Pie chart.

The Cooperative State research, Education and Extension Service developed the Experiential Learning Model and delivered it through Curriculum Development for Issues Programming: A National Handbook for Extension Youth Development Professionals, Washington, D.C. : CREES, 1992.

This model emphasizes the importance of student involvement in the experiences or activities in each situation of the learning cycle. Students bring their own experiences and knowledge to the learning cycle. Do, Reflect and Apply, emphasizes the use of life skills to learn content objectives.

Every Learner Inquires (ELI) is an Iowa science education program with a mission "to assist Iowa's area education agencies, schools and districts in building the capacity to implement an effective K-12 science education program using inquiry-based instructional strategies as outlined in the National Science Education Standards." The 5E Learning Cycle is a tool they are implementing to accomplish their mission.

The 5 e's.

The 5E Learning Cycle is based on the Atkin Karplus learning cycle developed in the 1960s. The phases Engage, Explore, Explain, Elaborate, and Evaluate, align well with the sections Introduction, Do, Reflect, Apply, and Evaluate from the Experiential Learning Model used by Iowa State University Extension, 4-H Youth Development. Every Growing in the Garden and Where We Live lesson is formatted using both these models. See the chart below for more details.


Professor and author Howard Gardener, Ph.D. from Harvard University introduced a theory that people think using seven different kinds of intelligences or frames of mind. He introduced his theory in several books including: Frames of Mind: The Theory of Multiple Intelligences (Basic Books, 1983), The Unschooled Mind: How Children Think and How Schools Should Teach (Basic Books, 1991), and  Multiple Intelligences: The Theory in Practice (Basic Books, 1993). Gardener has now introduced an eighth intelligence. Educators recognize the value of using these seven or eight intelligences to help students learn.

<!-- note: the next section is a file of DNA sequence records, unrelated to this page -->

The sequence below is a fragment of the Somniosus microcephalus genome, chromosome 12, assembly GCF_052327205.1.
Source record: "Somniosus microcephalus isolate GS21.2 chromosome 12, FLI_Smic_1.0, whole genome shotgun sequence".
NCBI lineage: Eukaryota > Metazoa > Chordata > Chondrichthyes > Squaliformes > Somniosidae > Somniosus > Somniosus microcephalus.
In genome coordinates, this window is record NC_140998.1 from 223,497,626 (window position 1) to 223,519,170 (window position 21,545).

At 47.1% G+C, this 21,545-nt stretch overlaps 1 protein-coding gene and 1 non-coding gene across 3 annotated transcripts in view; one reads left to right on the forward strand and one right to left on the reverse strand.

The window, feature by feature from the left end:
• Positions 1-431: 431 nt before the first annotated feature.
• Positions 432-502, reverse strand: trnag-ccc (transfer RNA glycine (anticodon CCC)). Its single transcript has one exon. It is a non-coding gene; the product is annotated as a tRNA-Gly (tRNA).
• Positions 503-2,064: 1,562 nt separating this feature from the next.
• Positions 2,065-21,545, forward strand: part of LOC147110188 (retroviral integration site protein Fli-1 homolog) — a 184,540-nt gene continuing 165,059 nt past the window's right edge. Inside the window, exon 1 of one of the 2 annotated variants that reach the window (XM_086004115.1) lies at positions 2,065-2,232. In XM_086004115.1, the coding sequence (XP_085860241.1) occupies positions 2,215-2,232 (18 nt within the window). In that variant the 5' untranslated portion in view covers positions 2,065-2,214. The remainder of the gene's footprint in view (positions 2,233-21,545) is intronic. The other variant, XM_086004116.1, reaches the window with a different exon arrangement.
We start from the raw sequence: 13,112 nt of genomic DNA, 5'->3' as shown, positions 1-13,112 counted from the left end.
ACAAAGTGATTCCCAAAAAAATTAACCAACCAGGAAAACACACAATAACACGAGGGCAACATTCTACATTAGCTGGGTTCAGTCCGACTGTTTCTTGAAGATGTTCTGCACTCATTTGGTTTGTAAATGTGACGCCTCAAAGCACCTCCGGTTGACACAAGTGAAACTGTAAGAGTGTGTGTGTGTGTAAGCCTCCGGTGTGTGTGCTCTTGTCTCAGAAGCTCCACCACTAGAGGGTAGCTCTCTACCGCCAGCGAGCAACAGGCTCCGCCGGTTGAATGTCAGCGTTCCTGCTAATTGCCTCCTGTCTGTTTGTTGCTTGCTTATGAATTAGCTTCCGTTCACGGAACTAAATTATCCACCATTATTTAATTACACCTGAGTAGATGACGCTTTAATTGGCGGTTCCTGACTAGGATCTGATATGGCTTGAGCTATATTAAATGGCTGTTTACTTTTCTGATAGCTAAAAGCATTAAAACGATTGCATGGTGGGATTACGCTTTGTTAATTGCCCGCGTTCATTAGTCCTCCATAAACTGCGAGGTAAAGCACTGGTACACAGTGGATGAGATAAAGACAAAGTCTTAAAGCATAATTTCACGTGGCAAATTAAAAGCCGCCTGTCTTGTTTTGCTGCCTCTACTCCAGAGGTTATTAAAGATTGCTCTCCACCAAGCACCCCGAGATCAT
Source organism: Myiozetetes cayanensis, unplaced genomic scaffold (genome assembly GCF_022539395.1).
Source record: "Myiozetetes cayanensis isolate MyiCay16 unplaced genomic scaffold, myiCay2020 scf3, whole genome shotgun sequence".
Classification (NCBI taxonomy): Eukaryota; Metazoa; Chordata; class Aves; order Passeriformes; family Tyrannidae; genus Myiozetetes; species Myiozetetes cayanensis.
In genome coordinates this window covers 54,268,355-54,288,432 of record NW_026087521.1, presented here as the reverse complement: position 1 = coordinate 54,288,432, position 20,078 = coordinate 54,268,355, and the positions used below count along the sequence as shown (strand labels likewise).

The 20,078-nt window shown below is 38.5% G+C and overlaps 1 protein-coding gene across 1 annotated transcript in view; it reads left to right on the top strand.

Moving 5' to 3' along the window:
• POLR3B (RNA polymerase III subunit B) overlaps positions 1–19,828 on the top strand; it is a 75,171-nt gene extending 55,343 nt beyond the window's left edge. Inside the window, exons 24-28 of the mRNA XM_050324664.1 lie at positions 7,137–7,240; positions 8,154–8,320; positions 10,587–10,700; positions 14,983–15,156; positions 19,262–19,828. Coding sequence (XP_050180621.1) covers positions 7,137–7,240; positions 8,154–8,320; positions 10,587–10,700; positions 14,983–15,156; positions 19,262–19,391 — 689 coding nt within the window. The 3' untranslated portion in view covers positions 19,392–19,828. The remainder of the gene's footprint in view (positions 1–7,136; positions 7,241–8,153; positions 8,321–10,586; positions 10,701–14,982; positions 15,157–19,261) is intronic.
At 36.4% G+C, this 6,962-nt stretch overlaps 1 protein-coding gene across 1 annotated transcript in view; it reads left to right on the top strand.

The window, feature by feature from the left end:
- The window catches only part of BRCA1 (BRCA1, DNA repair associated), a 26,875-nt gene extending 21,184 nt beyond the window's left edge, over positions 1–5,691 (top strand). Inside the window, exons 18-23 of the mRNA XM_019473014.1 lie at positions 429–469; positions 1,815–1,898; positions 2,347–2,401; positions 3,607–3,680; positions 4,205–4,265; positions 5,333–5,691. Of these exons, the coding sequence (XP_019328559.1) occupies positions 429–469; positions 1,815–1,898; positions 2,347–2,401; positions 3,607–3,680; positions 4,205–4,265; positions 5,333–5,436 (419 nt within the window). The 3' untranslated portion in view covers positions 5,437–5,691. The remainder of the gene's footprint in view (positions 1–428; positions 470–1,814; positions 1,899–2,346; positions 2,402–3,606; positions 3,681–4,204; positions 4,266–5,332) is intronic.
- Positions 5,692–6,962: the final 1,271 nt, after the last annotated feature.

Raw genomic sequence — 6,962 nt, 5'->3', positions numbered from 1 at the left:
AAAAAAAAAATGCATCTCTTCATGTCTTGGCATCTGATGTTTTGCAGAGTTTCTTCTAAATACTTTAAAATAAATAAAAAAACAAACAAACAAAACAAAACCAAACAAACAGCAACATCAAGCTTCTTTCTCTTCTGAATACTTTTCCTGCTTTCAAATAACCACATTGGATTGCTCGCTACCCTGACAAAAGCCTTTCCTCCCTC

It's appropriate that we use Gardener's intelligences in this garden-based curriculum. During the past 10 years of educator trainings, several teachers have brought class outlines to fill in with Growing in the Garden and Where We Live lessons. One of their school districts' criteria was that lessons must include at least two of the multiple intelligences, which we are referring to as learner types. Because Growing in the Garden and Where We Live are based on hands-on or experiential education models, there are naturally occurring opportunities to appeal to or challenge youth to use a variety of intelligences or learning styles.